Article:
Batman Begins as a businessman
Paul Marks at Samizdata explores the business dimension:
Batman Begins decides that all of the above is too much for one man and so has Mr Wayne helped by a scientist in his company – but again that is hardly an absurd position. Where the film does stain belief is that Mr Wayne owns his company and in these days of inheritance tax and capital gains tax, having a man inherit control and keep it even after a determined effort to “take the company public” (i.e. hand over ownership to the pension funds and other financial institutions) by the hired manager… that strains belief.
A man may build up a big company from scratch (in spite of all the regualtions and taxes) as the first Mr Walton of Walmart showed, and has such men as Mike Dell or (for all their faults) Warren Buffett or Bill Gates have shown – but it is a full time job. Also a family that does not own a majority of stock can still try and make its presence felt, but again it is a full time struggle.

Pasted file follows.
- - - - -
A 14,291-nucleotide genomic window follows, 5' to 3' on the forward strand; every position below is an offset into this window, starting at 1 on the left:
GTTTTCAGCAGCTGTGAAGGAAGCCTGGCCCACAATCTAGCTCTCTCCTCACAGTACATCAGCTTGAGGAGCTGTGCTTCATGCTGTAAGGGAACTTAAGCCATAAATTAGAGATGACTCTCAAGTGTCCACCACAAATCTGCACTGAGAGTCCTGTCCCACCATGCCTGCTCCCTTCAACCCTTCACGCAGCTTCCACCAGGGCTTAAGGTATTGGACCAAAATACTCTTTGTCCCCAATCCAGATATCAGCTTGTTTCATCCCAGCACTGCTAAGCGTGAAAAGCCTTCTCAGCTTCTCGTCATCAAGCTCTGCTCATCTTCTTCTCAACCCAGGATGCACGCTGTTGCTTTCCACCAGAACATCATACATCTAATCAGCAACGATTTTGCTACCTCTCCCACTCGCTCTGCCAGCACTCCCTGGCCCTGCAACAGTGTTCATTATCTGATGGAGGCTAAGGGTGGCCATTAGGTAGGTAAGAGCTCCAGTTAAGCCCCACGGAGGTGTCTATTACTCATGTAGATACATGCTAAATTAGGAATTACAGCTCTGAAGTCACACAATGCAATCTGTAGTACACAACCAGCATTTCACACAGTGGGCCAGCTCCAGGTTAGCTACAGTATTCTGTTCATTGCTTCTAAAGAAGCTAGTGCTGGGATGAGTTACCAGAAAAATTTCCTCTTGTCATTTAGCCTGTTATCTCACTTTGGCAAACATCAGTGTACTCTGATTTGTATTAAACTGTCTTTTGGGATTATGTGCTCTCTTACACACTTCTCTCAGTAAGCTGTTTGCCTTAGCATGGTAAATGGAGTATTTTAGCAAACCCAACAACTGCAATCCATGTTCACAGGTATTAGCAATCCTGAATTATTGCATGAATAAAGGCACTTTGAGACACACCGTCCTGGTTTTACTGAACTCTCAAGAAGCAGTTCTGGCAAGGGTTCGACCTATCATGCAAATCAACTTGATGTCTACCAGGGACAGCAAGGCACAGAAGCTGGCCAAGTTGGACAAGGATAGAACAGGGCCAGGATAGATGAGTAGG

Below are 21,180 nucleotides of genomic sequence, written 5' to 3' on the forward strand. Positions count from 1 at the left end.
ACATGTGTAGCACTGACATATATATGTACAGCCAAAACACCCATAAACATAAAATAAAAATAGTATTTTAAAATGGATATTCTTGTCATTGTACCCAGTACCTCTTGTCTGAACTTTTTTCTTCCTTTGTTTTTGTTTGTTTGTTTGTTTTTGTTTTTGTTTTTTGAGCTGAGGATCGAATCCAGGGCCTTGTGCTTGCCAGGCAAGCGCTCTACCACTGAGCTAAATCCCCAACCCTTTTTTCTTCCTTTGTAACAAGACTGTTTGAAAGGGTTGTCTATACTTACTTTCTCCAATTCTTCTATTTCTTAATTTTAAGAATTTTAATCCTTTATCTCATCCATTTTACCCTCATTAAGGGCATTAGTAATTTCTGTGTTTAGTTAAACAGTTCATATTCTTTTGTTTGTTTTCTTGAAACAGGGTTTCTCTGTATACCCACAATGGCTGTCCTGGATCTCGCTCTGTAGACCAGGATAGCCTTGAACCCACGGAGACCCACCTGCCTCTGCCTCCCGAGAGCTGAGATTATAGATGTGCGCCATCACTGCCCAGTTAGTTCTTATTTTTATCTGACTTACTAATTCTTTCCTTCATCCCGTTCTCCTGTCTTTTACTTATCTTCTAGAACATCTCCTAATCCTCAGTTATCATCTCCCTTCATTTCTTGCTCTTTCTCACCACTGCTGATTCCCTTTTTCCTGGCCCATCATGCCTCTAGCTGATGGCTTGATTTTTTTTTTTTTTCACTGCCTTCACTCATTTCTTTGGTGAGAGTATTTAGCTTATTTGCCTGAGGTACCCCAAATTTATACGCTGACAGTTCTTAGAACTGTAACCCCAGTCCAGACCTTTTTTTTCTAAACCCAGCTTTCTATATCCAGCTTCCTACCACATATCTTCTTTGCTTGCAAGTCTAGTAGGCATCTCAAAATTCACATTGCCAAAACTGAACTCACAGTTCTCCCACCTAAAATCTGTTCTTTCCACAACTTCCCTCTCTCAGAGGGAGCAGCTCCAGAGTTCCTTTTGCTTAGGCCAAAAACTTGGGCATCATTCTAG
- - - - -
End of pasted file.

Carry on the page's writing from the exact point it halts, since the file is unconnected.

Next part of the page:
The modern “business model” is for hired managers to boost a companies profits by borrowing vast sums of money to fund investment (and just about everything else), boost the stock price and then move on (having cashed in their stock options) before the matter of paying back the loans becomes pressing. Their pay and perks are secure because such things (for hired top managers) are decided by committees of other hired top managers (and they sit on their remuneration committees).
Should a family member start to worry that products are unreliable, and that asset buying orgies (and…) have been financed by building up vast debts he will find it a major effort to try and regain control. The example of Henry Clay Ford springs to mind – such journals as the “Economist” are still outraged that the wicked Mr Ford turned against the hired managers on the grounds that the cars were unreliable and the company had been loaded down with debt.
Don’t miss what Paul has to say on the bad guys, too.
Last month I was asking Is Batman Republican?